Congratulations to Scott Stewart, Jessica White-Horton, and Cary Crawford for their achievement
Three Oak Ridge National Laboratory employees took home distinctions at the annual conference for the Institute of Nuclear Material Management (INMM) in July 2022. Cary Crawford became an INMM Fellow, Jessica White-Horton earned the Education and Outreach award, and Scott Stewart received the Early Career award.
A long-time member and advocate for INMM, Crawford was honored to be named a fellow of an organization for which he previously held the position of president. “I consider the institute to be an integral part of my career…for 30 years now,” said Crawford, the division director for ORNL’s Nuclear Nonproliferation Division. Crawford was recognized for his “active leadership and dedication to making the institute better.” He has attended every INMM annual conference since 1997 and will continue supporting management of nuclear materials for peaceful uses across the world.
Jessica White-Horton, an Implementation Technologies staff member, has taught safeguards for nuclear material management for several years. Since 2016, she has facilitated 19 training courses for over 400 students in addition to hosting three workshops this fiscal year for graduate-level students. She was recognized “for her passion and commitment for furthering the next generation of safeguards professionals.” In accepting the award, White-Horton expressed gratitude to fellow INMM associates; colleagues at the National Nuclear Security Administration Office of International Safeguards; and supportive teams across ORNL, including the Non-destructive Measurements Science and Technology team and the Safeguards Concepts and Implementation Team.
Scott Stewart, a nuclear safeguards engineer, has spent the early part of his career supporting technology development for nuclear proliferation. As a member of INMM since 2009, he has contributed “novel technology and innovative research in data science for nonproliferation and safeguards.” His expertise in using artificial intelligence and machine learning for nonproliferation research has advanced the ability to combat misuse of radioactive material across the world. In his acceptance speech, Stewart highlighted the role mentors have played in his career and highlighted the need for everyone to be active in supporting the “next generation and equip them to be successful.”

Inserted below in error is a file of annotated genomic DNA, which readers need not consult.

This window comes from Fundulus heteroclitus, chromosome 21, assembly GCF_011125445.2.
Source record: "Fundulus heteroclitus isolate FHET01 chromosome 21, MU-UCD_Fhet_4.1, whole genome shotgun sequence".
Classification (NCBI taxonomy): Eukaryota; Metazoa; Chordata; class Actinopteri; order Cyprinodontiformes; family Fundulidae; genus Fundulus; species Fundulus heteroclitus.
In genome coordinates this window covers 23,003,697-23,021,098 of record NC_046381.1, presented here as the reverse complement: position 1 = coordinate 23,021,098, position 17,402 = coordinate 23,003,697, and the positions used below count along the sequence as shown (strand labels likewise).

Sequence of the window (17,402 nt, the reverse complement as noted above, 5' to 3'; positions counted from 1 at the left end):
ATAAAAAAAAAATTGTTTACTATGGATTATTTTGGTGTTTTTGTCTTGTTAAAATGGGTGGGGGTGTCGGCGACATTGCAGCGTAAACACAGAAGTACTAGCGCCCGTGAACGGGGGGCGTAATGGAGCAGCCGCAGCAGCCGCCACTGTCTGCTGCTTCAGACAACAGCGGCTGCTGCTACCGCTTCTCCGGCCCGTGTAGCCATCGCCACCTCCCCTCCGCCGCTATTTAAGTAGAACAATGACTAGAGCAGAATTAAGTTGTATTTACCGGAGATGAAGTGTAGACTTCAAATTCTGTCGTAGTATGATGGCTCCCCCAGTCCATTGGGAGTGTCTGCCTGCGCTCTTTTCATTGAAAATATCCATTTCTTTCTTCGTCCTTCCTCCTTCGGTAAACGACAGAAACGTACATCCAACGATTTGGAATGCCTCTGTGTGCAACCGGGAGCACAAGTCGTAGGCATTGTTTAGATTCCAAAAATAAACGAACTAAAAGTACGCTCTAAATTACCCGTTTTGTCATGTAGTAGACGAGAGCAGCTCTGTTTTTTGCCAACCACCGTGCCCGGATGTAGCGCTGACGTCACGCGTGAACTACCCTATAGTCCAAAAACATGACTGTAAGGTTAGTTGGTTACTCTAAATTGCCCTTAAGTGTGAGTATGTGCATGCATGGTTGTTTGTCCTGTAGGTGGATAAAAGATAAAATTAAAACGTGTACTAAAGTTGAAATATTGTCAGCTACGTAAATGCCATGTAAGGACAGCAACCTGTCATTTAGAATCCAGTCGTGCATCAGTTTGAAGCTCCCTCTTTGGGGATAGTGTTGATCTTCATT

ORNL maintains a strong presence in INMM. In addition to the three prestigious individual awards, 7 Nuclear Nonproliferation Division staff members were elevated to the status of INMM Senior Members and more than 20 participated on panels at last month’s annual conference.
Nuclear nonproliferation research at ORNL contributes scientific knowledge that helps countries benefit from the peaceful uses of nuclear and radioactive material, such as medicine, agriculture, or energy, by providing information on how to acquire, use, and dispose of material according to international guidance.
UT-Battelle manages ORNL for the Department of Energy’s Office of Science, the single largest supporter of basic research in the physical sciences in the United States. The Office of Science is working to address some of the most pressing challenges of our time. For more information, please visit energy.gov/science. — Liz Neunsinger